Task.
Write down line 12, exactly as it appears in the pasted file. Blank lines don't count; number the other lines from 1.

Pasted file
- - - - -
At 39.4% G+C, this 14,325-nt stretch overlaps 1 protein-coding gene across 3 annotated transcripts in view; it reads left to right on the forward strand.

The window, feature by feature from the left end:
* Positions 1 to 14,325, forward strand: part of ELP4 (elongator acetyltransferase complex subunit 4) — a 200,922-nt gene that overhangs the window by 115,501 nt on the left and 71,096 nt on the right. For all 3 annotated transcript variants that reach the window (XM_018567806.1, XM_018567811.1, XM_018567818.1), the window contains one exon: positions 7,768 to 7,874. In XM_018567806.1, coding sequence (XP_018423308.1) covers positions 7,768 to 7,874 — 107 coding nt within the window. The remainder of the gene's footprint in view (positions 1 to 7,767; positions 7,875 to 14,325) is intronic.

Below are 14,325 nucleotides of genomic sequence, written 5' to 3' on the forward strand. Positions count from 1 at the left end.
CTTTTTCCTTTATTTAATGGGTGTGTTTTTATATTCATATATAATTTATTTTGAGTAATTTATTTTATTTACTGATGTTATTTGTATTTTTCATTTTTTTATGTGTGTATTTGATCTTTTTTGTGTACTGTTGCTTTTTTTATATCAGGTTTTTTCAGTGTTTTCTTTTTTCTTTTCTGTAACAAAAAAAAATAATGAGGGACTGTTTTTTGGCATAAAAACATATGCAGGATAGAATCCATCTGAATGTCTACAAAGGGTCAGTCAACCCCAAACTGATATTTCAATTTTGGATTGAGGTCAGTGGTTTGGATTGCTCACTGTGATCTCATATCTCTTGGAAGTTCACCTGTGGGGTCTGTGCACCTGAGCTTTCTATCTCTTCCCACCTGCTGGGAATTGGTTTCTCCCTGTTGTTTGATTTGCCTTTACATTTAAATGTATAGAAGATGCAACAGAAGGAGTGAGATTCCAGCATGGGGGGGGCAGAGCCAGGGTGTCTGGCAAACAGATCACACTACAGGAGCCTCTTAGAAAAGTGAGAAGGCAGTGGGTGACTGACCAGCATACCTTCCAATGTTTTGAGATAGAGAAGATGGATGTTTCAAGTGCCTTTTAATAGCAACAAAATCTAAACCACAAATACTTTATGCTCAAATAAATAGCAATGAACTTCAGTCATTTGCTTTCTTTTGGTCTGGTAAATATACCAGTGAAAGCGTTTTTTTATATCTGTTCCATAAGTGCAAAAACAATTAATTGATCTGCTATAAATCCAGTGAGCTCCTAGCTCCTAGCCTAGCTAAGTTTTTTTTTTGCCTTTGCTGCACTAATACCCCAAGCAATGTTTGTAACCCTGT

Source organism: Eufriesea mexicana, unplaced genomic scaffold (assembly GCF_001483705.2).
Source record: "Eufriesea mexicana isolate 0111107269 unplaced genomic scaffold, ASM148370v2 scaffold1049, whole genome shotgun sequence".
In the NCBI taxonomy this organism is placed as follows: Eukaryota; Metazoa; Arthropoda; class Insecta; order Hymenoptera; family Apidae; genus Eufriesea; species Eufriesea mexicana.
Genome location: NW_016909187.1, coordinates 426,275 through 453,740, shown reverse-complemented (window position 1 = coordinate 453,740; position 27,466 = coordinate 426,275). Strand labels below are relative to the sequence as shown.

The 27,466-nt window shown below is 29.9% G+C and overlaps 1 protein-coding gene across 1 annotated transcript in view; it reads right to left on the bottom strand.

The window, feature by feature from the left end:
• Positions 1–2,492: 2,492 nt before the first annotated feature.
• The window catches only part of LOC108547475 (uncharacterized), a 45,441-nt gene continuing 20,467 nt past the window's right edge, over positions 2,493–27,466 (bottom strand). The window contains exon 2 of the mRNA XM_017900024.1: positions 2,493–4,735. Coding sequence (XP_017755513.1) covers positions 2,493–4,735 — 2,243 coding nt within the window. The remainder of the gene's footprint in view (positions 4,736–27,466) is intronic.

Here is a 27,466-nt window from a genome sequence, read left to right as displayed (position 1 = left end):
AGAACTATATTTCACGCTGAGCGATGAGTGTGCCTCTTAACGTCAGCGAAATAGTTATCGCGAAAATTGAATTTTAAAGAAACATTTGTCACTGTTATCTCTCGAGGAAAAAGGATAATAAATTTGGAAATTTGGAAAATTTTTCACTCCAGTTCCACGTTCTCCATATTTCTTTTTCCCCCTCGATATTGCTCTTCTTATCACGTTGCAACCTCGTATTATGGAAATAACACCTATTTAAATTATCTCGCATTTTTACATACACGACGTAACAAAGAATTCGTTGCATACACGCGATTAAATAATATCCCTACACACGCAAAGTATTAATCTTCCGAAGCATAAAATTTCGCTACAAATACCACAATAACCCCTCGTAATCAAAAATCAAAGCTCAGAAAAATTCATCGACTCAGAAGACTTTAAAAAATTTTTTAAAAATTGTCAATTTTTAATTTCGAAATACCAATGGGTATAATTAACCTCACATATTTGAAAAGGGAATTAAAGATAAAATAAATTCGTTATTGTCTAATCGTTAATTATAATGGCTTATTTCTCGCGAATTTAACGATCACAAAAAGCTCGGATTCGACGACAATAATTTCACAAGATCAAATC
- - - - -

• Positions 1–2,492: 2,492 nt before the first annotated feature.